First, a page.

Further Reading/Sources

  1. Continuous Deployment to Heroku With Jenkins
  2. Continuous Delivery for Heroku With Jenkins
  3. Running Jenkins in Windows with regular user account to see executables in PATH
  4. Managing Your SSH Keys
  5. Jenkins, GIT plugin and Windows

Bedtime Reading #10

Welcome back. The five links that you’ll be reading today involve a principle from psychology called anchoring, scammers in the internet marketing world, the Affordable Care Act, CrossFit, and a life hack.

Dan Ariely: Are we in control of our own decisions?

I’m starting out with another TED talk by Dan Ariely. His talk is about something called anchoring. To summarize it as quickly as possibly, basically everything is relative. You don’t know what a good deal is until you have another price to weigh against. Something you should keep in mind the next time you are making a big purchase.

Scamworld: ‘Get rich quick’ schemes mutate into an online monster

 

scamworld

A rather long article on The Verge about how some online marketers (alright, I’ll go as far to as a lot or most marketers) do business. The main reason I am sharing this is because it made me think about my plans for the somewhat near future and it makes me rethink some of the advice that I’ve been taking in for the better part of three years. I think most of the people that I follow offer solid advice and come from legitimate businesses, but this article still threw out some giant red flags; most notably, the idea of building a syndicate).

Obamacare Is A Net Positive For Early Retirees And The Underemployed

obamacare

I hate that I linked to an article that refers to the The Affordable Act as “Obamacare,” but it offers some information that’s worth reading. Sam Dogen’s bias is coming through a bit on the “Look on the bright side” headline, but it’s comforting to see that other people have faith in “the market.”

CrossFit’s Dirty Little Secret

crossfit-secret

I jumped on Ventrillo on Sunday night to play League of Legends with a few of my friends and one of the first things I heard was, “Hey Docken, have you heard of rhabdo?” I was fairly shocked after doing some “research” (read as: Wikipedia) and a quick Google search, The most shocking part of the article that I linked to is that CrossFit not only acknowledges it, some of the members actually take pride in it.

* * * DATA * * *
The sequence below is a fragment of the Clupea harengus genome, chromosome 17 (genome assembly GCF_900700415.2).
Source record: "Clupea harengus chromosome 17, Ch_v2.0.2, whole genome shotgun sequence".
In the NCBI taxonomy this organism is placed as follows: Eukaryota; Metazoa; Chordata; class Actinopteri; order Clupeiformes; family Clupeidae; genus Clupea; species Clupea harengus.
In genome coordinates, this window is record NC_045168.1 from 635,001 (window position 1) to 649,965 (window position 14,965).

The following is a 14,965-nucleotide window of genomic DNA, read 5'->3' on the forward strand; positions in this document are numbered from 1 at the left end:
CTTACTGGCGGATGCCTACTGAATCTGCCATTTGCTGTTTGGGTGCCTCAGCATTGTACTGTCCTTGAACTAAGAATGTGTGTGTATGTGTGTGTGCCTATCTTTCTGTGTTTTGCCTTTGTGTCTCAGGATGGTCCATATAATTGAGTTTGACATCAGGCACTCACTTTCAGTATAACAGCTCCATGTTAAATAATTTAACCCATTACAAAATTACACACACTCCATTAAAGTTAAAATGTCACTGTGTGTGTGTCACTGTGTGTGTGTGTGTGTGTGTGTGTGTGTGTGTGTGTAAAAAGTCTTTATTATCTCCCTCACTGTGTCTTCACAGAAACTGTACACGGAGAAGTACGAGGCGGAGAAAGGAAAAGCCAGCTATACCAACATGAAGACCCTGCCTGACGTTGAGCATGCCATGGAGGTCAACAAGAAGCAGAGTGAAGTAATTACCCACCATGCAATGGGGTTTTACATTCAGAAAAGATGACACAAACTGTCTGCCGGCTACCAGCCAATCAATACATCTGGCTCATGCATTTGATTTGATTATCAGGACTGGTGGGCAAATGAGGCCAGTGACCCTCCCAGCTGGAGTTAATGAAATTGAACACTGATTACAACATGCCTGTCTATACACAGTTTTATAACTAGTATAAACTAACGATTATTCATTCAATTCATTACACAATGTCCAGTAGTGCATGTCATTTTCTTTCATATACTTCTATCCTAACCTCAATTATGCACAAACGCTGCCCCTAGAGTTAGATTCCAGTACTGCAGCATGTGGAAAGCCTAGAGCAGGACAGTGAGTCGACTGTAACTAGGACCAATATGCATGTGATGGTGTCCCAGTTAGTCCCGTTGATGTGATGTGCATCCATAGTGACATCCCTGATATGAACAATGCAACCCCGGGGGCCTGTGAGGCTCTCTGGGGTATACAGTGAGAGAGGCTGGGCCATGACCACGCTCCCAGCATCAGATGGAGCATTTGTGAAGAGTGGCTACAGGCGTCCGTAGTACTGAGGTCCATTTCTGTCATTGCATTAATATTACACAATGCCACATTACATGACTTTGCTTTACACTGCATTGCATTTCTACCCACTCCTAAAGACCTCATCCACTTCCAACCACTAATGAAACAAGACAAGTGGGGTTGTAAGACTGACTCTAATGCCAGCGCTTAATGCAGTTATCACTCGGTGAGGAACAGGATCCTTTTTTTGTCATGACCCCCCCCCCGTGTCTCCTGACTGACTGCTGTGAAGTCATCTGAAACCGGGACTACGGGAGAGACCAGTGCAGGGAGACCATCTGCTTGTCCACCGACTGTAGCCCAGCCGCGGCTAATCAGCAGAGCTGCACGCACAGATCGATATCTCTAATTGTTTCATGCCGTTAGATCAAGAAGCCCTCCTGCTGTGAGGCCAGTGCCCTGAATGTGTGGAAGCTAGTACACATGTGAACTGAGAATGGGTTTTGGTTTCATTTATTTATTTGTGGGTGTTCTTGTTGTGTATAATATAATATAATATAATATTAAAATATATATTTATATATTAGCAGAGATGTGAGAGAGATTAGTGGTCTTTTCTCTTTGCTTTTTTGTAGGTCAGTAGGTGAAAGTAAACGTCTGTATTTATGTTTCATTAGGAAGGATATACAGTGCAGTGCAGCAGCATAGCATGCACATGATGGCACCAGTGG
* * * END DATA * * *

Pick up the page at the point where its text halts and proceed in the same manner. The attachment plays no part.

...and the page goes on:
Take Action and Boost Teamwork with the ‘Unless I Hear Differently’ Strategy

uihd-strategy

 

I loved this life hack when I heard about it on The Fizzle Show. The jist is that you are following up on a discussion, turn it into a statement. “I will do X unless I hear differently.” It makes the assumption that what you’re doing is correct and you aren’t stuck waiting for a response from everyone in the room. It reminds me of the more efficient way of asking “Is everyone ready?” You should really be asking, “Is anyone not ready?”

That’s my five links for today. I won’t have any posts for the rest of the week as I’ll be out of town for a friend’s wedding in Duluth, Minnesota. Have a good rest of the week and don’t miss me too much.

Bedtime Reading #9

A fairly quick post today. I saw a really cool video about projection mapping, some advice on working out, and a lot about user interface design.

Box Demo

Box from Bot & Dolly on Vimeo.

I don’t have much to say about this video. I just thought it looked really cool, so I decided to share it. I know that’s not very insightful, but it’s still worth it.

99.99% of Guest Bloggers Don’t Do This & It Kills Their Conversions

guest-bloggers

Unbounce offers so good advice for guest blogging. I like most of the ideas presented in the article with one minor caveat; I don’t like the personalized page idea unless you you use the HTTP headers to determine the referral. I’d rather see a “Guest Post” page somewhere within your blog’s structure and redirect all guest post links to that one specific page. It’s rather annoying to be subscribed to a blog and see “Welcome Blah Blah Blah Readers to My Blog” come across the RSS feed every week or so.

Optimizing UI icons for faster recognition

faster-recognition